Gold Embrittlement Mitigation: Understanding the New J-STD-001 Requirements


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A significant change to the soldering assembly specifications is outlined in the recently released "F" version of the J-STD-001, Requirements for Soldered Electrical and Electronic Assemblies (July 2014) for gold-plated components. With the advent of more information from studies on the behavior of how much gold can impact the mechanical structure of the solder joint, the "washing away" of gold has become more important.

Gold is widely used in electronic package finish designs in order to enhance solderability and wire bondability. A thick, pure gold finish can be used to enhance wire bondability, but can be too thick for soldering, causing solder joint embrittlement. It does not oxidize very readily, melts at relatively low temperature, and dissolves rapidly in the soldering process. However, too much remnant gold in the solder joint can weaken the integrity of the interconnection.

If the gold dissolution is excessive during the solder alloy’s liquid phase formation, then the composition, mechanical properties and durability of the resulting joint alloy can change, compared with the original solder alloy. As the finished electronic assemblies heat up and cool down, or when exposed to stresses, the gold in the solder joint can weaken or embrittle it and fail. Given the above understandings, solder joint embrittlement is defined as a change of solder joint durability due to dissolution and/or reaction with a finish such as gold and/or palladium.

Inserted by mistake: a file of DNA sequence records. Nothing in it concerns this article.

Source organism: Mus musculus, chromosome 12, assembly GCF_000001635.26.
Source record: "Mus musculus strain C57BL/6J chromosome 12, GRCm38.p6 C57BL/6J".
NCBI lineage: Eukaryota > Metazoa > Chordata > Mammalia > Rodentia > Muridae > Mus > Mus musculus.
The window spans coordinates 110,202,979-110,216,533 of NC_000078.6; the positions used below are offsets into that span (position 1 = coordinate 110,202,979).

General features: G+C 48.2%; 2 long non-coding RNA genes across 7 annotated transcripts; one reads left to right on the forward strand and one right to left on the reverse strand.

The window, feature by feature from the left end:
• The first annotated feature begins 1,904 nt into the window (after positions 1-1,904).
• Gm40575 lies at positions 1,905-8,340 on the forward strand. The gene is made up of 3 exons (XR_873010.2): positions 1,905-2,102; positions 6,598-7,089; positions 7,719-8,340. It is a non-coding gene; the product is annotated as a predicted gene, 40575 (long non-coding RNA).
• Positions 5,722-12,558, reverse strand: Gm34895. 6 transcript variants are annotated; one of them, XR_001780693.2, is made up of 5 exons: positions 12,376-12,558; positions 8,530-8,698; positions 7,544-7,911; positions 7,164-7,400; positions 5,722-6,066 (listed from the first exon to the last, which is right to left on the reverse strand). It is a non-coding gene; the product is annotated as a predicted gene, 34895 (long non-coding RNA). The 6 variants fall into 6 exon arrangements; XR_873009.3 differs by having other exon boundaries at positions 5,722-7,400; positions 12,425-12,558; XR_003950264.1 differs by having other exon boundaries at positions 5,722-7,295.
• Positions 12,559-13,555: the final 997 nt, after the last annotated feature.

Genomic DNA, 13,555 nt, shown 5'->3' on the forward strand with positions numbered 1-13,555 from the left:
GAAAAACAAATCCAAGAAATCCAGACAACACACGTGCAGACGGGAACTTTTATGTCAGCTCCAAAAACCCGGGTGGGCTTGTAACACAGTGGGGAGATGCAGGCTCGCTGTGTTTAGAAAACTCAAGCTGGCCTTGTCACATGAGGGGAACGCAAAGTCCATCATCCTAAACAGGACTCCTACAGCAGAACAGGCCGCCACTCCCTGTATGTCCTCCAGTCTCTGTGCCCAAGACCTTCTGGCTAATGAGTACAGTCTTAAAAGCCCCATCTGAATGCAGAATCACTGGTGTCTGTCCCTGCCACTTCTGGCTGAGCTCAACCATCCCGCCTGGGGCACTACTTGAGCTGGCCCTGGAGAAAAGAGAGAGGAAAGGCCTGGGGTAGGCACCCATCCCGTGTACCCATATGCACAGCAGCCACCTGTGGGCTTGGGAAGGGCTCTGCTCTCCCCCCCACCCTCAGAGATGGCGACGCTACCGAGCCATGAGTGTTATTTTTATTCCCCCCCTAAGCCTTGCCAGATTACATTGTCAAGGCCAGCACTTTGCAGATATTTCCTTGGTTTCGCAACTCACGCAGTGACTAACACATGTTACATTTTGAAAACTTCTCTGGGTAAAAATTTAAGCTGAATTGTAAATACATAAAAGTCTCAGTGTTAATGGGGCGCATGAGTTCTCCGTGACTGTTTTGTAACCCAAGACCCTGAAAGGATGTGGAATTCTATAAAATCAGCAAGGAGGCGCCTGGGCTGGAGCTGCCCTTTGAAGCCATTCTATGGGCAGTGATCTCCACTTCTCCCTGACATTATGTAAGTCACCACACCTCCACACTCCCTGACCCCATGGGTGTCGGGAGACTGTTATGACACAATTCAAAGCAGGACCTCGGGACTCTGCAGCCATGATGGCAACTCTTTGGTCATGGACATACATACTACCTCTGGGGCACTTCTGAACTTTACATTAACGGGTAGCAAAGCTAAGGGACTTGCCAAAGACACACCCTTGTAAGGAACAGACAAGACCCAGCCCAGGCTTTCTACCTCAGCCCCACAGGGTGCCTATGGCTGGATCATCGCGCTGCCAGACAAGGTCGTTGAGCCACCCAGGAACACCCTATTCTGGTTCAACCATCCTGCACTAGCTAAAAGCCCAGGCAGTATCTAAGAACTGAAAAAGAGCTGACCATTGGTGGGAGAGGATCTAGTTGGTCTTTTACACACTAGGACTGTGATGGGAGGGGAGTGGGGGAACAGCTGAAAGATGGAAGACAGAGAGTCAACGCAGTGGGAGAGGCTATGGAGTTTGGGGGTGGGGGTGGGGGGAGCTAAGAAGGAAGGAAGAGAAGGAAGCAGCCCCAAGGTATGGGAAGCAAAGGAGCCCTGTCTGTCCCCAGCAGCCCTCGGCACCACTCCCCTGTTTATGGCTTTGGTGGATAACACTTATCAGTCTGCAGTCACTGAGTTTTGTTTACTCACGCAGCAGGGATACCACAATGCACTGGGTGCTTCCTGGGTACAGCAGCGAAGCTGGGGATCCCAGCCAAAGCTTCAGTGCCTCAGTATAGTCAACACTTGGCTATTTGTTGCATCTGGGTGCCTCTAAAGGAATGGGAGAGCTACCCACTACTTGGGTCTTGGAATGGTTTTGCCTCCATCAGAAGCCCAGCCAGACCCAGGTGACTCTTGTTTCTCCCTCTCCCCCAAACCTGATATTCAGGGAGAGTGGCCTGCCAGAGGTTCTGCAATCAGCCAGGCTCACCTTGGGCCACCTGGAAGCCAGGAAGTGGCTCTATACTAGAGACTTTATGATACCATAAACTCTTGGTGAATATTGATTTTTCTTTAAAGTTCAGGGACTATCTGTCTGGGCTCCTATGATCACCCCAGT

The changes are expressed in tin-based solders by the appearance of AuSn4 intermetallic compounds from gold finishes. The compounds can occur in the bulk of the solder joint, at the finish interface or in both locations. The compounds are brittle in comparison with the soft solder alloy. As a result, the ability of the joint to be robust when subjected to mechanical strains is reduced.

Limiting these localized weaknesses and maintaining a reliable solder joint is the reason, along with the corresponding testing to verify this, behind the J-STD specification change.

Changes in the J-STD-001 Specification

With the advent of the new version of IPC JSTD-001, the governing the assembly of printed circuit boards, changes to the procurement and preparation of gold plated parts for the military and aerospace markets has taken a new turn.

The following significant changes were made to the specification:

1. Gold embrittlement mitigation (gold washing), which when not done, was a process indicator for class 2 assemblies in "E" is now a defect if NOT done in "F"

2. All through-hole leads required to be hand-soldered regardless of gold thickness need to be "washed" (and hence are a reliability concern

3. A new warning that gold embrittled solder terminations can be present when the solder volume is low (i.e., very small components) or when the dwell time is not sufficient in the soldering process

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Editor's Note: This article originally appeared in the October 2015 issue of SMT Magazine.

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